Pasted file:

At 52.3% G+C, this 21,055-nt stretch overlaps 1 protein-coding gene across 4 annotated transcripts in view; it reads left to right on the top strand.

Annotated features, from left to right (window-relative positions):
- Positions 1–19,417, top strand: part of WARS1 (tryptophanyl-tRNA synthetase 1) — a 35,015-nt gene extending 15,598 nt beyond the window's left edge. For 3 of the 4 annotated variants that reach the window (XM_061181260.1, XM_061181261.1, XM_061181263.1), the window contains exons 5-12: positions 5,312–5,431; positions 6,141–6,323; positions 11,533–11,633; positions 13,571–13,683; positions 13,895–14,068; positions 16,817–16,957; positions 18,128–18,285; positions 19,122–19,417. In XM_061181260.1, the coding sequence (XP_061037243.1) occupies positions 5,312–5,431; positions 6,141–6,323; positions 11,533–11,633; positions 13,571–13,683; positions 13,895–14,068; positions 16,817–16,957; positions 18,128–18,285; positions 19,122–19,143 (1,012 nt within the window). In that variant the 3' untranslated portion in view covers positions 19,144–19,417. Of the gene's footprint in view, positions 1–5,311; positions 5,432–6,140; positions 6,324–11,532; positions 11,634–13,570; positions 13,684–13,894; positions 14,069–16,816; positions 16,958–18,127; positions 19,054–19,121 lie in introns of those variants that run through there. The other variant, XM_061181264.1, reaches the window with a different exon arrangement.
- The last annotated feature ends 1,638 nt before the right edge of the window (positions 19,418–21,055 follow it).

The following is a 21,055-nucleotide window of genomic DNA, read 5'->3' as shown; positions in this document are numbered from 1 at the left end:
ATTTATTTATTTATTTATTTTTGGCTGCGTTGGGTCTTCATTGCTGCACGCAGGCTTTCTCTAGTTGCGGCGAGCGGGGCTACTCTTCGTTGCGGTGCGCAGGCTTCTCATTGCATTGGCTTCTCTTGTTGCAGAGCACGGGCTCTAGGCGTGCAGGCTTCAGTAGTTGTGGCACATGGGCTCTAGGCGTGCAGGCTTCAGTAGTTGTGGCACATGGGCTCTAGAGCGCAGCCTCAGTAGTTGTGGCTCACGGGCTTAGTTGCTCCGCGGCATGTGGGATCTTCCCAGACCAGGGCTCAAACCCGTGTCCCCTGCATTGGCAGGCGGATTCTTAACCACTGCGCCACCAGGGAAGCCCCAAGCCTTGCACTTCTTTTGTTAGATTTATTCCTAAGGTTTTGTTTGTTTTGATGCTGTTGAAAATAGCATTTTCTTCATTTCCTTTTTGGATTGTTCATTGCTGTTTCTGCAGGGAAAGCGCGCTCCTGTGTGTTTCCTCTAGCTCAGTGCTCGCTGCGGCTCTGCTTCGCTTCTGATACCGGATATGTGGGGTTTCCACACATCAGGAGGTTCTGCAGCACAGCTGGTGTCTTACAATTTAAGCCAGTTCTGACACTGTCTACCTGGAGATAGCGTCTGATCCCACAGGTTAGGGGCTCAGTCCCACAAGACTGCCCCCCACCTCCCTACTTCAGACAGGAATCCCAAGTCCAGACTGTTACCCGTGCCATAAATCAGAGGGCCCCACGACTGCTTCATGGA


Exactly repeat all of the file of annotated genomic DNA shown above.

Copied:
At 52.3% G+C, this 21,055-nt stretch overlaps 1 protein-coding gene across 4 annotated transcripts in view; it reads left to right on the top strand.

Annotated features, from left to right (window-relative positions):
- Positions 1–19,417, top strand: part of WARS1 (tryptophanyl-tRNA synthetase 1) — a 35,015-nt gene extending 15,598 nt beyond the window's left edge. For 3 of the 4 annotated variants that reach the window (XM_061181260.1, XM_061181261.1, XM_061181263.1), the window contains exons 5-12: positions 5,312–5,431; positions 6,141–6,323; positions 11,533–11,633; positions 13,571–13,683; positions 13,895–14,068; positions 16,817–16,957; positions 18,128–18,285; positions 19,122–19,417. In XM_061181260.1, the coding sequence (XP_061037243.1) occupies positions 5,312–5,431; positions 6,141–6,323; positions 11,533–11,633; positions 13,571–13,683; positions 13,895–14,068; positions 16,817–16,957; positions 18,128–18,285; positions 19,122–19,143 (1,012 nt within the window). In that variant the 3' untranslated portion in view covers positions 19,144–19,417. Of the gene's footprint in view, positions 1–5,311; positions 5,432–6,140; positions 6,324–11,532; positions 11,634–13,570; positions 13,684–13,894; positions 14,069–16,816; positions 16,958–18,127; positions 19,054–19,121 lie in introns of those variants that run through there. The other variant, XM_061181264.1, reaches the window with a different exon arrangement.
- The last annotated feature ends 1,638 nt before the right edge of the window (positions 19,418–21,055 follow it).

The following is a 21,055-nucleotide window of genomic DNA, read 5'->3' as shown; positions in this document are numbered from 1 at the left end:
ATTTATTTATTTATTTATTTTTGGCTGCGTTGGGTCTTCATTGCTGCACGCAGGCTTTCTCTAGTTGCGGCGAGCGGGGCTACTCTTCGTTGCGGTGCGCAGGCTTCTCATTGCATTGGCTTCTCTTGTTGCAGAGCACGGGCTCTAGGCGTGCAGGCTTCAGTAGTTGTGGCACATGGGCTCTAGGCGTGCAGGCTTCAGTAGTTGTGGCACATGGGCTCTAGAGCGCAGCCTCAGTAGTTGTGGCTCACGGGCTTAGTTGCTCCGCGGCATGTGGGATCTTCCCAGACCAGGGCTCAAACCCGTGTCCCCTGCATTGGCAGGCGGATTCTTAACCACTGCGCCACCAGGGAAGCCCCAAGCCTTGCACTTCTTTTGTTAGATTTATTCCTAAGGTTTTGTTTGTTTTGATGCTGTTGAAAATAGCATTTTCTTCATTTCCTTTTTGGATTGTTCATTGCTGTTTCTGCAGGGAAAGCGCGCTCCTGTGTGTTTCCTCTAGCTCAGTGCTCGCTGCGGCTCTGCTTCGCTTCTGATACCGGATATGTGGGGTTTCCACACATCAGGAGGTTCTGCAGCACAGCTGGTGTCTTACAATTTAAGCCAGTTCTGACACTGTCTACCTGGAGATAGCGTCTGATCCCACAGGTTAGGGGCTCAGTCCCACAAGACTGCCCCCCACCTCCCTACTTCAGACAGGAATCCCAAGTCCAGACTGTTACCCGTGCCATAAATCAGAGGGCCCCACGACTGCTTCATGGA